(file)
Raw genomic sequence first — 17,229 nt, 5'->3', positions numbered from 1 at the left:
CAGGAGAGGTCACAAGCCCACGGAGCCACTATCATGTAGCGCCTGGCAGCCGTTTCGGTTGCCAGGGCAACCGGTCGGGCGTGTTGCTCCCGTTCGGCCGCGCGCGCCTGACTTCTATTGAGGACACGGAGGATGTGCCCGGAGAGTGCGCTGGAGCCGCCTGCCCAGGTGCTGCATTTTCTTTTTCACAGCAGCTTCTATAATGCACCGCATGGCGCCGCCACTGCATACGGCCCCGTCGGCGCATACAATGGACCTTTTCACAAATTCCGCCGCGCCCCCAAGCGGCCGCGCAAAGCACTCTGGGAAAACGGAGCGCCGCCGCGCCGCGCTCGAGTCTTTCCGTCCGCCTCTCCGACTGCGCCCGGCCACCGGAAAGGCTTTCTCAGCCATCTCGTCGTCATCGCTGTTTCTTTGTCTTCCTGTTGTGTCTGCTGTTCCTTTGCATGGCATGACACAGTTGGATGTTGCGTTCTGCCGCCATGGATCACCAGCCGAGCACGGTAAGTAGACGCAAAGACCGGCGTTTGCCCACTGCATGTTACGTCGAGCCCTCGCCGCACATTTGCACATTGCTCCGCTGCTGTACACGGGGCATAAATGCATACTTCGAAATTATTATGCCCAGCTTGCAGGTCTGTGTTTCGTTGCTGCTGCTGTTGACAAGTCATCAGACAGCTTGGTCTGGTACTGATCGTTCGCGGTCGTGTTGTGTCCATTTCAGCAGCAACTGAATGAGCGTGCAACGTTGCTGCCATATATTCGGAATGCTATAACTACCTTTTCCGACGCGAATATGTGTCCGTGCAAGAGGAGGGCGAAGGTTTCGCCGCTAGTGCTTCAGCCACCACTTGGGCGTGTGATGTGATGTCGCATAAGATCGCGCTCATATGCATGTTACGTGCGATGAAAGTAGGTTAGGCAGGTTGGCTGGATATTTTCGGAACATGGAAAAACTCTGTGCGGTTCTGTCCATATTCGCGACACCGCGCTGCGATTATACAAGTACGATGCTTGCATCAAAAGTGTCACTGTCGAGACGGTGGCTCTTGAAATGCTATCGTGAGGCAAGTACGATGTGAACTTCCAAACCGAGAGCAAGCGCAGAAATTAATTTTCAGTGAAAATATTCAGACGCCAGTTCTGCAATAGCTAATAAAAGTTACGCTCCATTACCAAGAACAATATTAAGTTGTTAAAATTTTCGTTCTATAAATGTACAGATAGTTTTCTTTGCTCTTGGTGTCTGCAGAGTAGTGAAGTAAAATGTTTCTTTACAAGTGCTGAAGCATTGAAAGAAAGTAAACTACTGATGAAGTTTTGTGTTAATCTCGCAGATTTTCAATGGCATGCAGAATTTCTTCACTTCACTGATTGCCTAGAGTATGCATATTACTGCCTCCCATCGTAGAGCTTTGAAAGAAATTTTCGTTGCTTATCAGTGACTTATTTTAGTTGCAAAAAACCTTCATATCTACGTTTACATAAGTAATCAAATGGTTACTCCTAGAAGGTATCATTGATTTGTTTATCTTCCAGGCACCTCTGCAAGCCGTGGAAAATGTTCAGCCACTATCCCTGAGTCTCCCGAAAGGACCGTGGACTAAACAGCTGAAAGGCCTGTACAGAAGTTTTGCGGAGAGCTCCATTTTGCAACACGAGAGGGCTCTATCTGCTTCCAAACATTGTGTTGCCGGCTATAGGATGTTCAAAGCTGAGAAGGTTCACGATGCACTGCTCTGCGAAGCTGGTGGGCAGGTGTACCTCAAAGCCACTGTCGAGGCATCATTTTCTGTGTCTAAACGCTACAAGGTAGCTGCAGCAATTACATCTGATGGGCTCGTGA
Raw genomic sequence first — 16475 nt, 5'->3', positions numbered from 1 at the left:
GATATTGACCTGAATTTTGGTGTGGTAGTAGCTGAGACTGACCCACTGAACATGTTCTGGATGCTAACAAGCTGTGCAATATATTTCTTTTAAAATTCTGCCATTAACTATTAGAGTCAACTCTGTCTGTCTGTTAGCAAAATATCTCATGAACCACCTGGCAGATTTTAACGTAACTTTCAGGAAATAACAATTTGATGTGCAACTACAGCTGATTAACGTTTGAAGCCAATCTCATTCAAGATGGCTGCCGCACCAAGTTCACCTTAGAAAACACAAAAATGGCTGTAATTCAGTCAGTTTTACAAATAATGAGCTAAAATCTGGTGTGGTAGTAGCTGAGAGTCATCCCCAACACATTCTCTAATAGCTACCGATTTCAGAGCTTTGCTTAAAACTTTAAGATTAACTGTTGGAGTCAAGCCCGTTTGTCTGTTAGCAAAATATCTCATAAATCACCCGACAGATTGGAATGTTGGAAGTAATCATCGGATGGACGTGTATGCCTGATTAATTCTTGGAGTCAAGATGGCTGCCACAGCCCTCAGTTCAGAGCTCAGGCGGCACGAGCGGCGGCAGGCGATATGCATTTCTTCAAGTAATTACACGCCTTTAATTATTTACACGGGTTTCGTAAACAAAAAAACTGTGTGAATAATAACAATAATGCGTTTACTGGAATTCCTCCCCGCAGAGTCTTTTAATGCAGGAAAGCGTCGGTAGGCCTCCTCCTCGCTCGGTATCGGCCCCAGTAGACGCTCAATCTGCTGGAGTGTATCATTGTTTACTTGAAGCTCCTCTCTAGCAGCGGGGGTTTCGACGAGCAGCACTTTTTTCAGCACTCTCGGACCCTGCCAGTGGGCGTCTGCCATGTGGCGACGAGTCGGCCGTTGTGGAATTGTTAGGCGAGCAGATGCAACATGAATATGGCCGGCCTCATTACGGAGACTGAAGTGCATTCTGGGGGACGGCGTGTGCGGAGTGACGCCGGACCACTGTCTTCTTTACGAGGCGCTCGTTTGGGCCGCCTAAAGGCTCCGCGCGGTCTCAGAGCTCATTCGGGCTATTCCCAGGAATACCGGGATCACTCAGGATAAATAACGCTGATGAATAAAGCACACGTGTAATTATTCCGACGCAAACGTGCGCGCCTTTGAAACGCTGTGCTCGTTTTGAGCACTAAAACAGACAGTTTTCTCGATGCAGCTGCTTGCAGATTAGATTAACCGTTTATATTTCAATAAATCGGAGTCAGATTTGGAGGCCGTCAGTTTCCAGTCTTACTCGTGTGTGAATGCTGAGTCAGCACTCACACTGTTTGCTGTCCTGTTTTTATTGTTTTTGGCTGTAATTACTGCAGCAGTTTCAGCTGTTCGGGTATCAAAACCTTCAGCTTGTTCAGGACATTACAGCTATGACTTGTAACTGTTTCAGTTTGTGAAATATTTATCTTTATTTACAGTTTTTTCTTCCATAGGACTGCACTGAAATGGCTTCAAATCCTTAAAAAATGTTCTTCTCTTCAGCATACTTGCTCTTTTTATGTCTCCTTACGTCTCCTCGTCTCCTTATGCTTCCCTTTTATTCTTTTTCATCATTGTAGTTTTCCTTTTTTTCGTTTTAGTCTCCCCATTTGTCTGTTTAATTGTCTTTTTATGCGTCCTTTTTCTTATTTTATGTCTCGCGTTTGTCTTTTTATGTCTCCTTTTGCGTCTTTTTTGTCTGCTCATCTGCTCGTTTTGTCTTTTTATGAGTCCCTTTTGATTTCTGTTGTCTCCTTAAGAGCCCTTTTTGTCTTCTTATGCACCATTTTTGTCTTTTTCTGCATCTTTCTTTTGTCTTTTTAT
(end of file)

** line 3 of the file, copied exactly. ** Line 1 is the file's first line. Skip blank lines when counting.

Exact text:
Raw genomic sequence first — 16475 nt, 5'->3', positions numbered from 1 at the left: